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“Not a coincidence:” Indigenous leaders praise historic election victories by women

MONTREAL — It’s no coincidence that a wave of Indigenous women have won leadership roles previously held only by men, say leaders and advocates.

They argue it’s a sign of the times that Mandy Gull-Masty was elected the first female Grand Chief of the Cree Nation in northern Quebec this week, after Kahsennehawe Sky-Deer and RoseAnne Archibald became the first women voted in to lead the Mohawk Council of Kahnawake and the Assembly of First Nations, respectively. 

“The communities are asking for change and how do you get that change? Well, women come forward with a different perspective,” said Lynne Groulx, CEO of the Native Women’s Association of Canada. 

“Communities are pushing, they want change. They’re in crisis. We know that we have matriarchal societies, women were involved in leadership roles before.”

Groulx said the crisis includes the legacy of residential schools and the lack of clean drinking water on reserves.

While Groulx said that winning elections takes sacrifices — and that women face sexism and other systemic barriers, sometimes within their own communities — she expects more Indigenous women to come forward and stand for election.

Gull-Masty, who won 64 per cent of the vote in a run-off election held Thursday, said breaking the glass ceiling in her nation was “absolute pleasure,” but that other Cree women helped pave the way.

“There have been many influential women, they may not have held an official title, but they’ve played important roles in developing who we are,” she said in an interview Friday.

Gull-Masty, who was elected deputy chief in 2017, said she focused on connecting with as many people as possible as she campaigned across the 300,000-square-kilometre territory of Eeyou Istchee.

Now, she said, her first priority is returning to those communities to meet with local leadership, youth councils and elders.

“I wanted our youth to really feel engaged in this process, so that whatever election comes up next, they feel that they can participate and they understand the governance and the Cree Nation.”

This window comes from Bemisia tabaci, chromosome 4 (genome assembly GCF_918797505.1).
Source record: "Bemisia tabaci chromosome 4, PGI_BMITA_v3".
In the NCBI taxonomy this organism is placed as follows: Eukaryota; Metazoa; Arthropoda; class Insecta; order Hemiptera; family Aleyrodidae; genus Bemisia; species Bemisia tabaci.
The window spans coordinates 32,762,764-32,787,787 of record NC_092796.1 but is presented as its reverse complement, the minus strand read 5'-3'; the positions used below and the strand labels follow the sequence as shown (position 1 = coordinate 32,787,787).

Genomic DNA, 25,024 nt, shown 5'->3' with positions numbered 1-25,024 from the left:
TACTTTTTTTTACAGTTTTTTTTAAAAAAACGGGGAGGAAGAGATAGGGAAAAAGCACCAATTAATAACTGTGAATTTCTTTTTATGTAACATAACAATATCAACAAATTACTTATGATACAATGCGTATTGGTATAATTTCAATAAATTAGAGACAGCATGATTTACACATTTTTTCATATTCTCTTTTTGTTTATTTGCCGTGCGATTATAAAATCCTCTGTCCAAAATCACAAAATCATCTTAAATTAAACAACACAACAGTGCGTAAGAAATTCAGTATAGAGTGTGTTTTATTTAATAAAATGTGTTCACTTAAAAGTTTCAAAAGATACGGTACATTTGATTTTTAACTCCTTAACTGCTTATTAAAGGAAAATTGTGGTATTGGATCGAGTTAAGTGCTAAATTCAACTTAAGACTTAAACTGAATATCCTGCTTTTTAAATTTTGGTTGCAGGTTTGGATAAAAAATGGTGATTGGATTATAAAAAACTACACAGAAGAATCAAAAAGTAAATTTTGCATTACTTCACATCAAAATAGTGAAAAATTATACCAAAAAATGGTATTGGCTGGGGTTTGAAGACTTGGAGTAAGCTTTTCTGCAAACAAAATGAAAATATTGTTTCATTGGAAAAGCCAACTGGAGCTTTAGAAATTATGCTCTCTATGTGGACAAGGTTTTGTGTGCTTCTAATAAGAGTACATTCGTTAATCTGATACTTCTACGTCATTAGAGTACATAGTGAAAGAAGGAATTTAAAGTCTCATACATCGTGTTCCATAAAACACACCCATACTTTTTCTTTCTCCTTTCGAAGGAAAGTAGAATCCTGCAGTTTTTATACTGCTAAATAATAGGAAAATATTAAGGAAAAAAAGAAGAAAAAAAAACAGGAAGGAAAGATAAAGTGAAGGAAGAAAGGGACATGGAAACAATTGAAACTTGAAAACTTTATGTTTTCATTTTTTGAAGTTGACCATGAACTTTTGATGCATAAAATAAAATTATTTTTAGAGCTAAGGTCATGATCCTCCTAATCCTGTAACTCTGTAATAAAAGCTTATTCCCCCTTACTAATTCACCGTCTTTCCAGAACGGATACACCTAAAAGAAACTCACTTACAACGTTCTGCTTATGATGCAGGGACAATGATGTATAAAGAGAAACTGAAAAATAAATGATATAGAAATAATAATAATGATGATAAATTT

For Gull-Masty, incorporating Cree values and Cree traditions into the nation’s decision-making process is major priority, adding that protecting the Cree language, culture and land are a big part of that.

She said she also wants to create opportunities for young people who leave the community to pursue higher education to return, particularly to start businesses.

“This was my path, I had to leave my community to go to college and university and when I came home, it was a big challenge to reintegrate into my community and find employment,” she said.

In Kahnawake, south of Montreal, Sky-Deer said she’s pleased to see other women being elected.

She feels it’s important to move back towards traditional forms of governance, which include having women in positions of power. Traditionally, she noted, clan mothers selected chiefs.

She said she wants to meet with other women who have recently won Indigenous elections and hopes that there will be opportunities for them to work together. 

“That to me is inspiring and if women can band together and show a different way of doing things, I think that’s where some changes will come,” she said in an interview Saturday. 

Michèle Audette, who was appointed to the Senate on Thursday, said the election wins — and the appointment of Governor General Mary Simon, the first Indigenous person in the role — come after years of effort. 

“It’s more than a coincidence, it’s the hard work of our ancestors and the people and allies that walk with us,” Audette said in an interview Saturday. 

Audette, a former commissioner of the National Inquiry into Missing and Murdered Indigenous Women and Girls, said the victories send a positive message to young women and girls. 

“The message that it’s sending is that no matter which part of this huge Turtle Island you’re from, there is no limit, you can achieve a dream” she said. “For me it’s showing that we’re amazing, we’re capable and we can do it.”

While Indigenous women are finding success in a wide variety of fields, as scientists, business owners and fishing boat captains, she said the political victories are important because of their high profile.

Gull-Masty, meanwhile, said she’s happy to be a role model. 

“When I was a young girl, not too long ago, there were not very many female role models. Now I’m pleased to be part of a group that’s going to create a space for young girls to look up to women in leadership,” Gull-Masty said. 

This report by The Canadian Press was first published July 31, 2021.


This story was produced with the financial assistance of the Facebook and Canadian Press News Fellowship.

Jacob Serebrin, The Canadian Press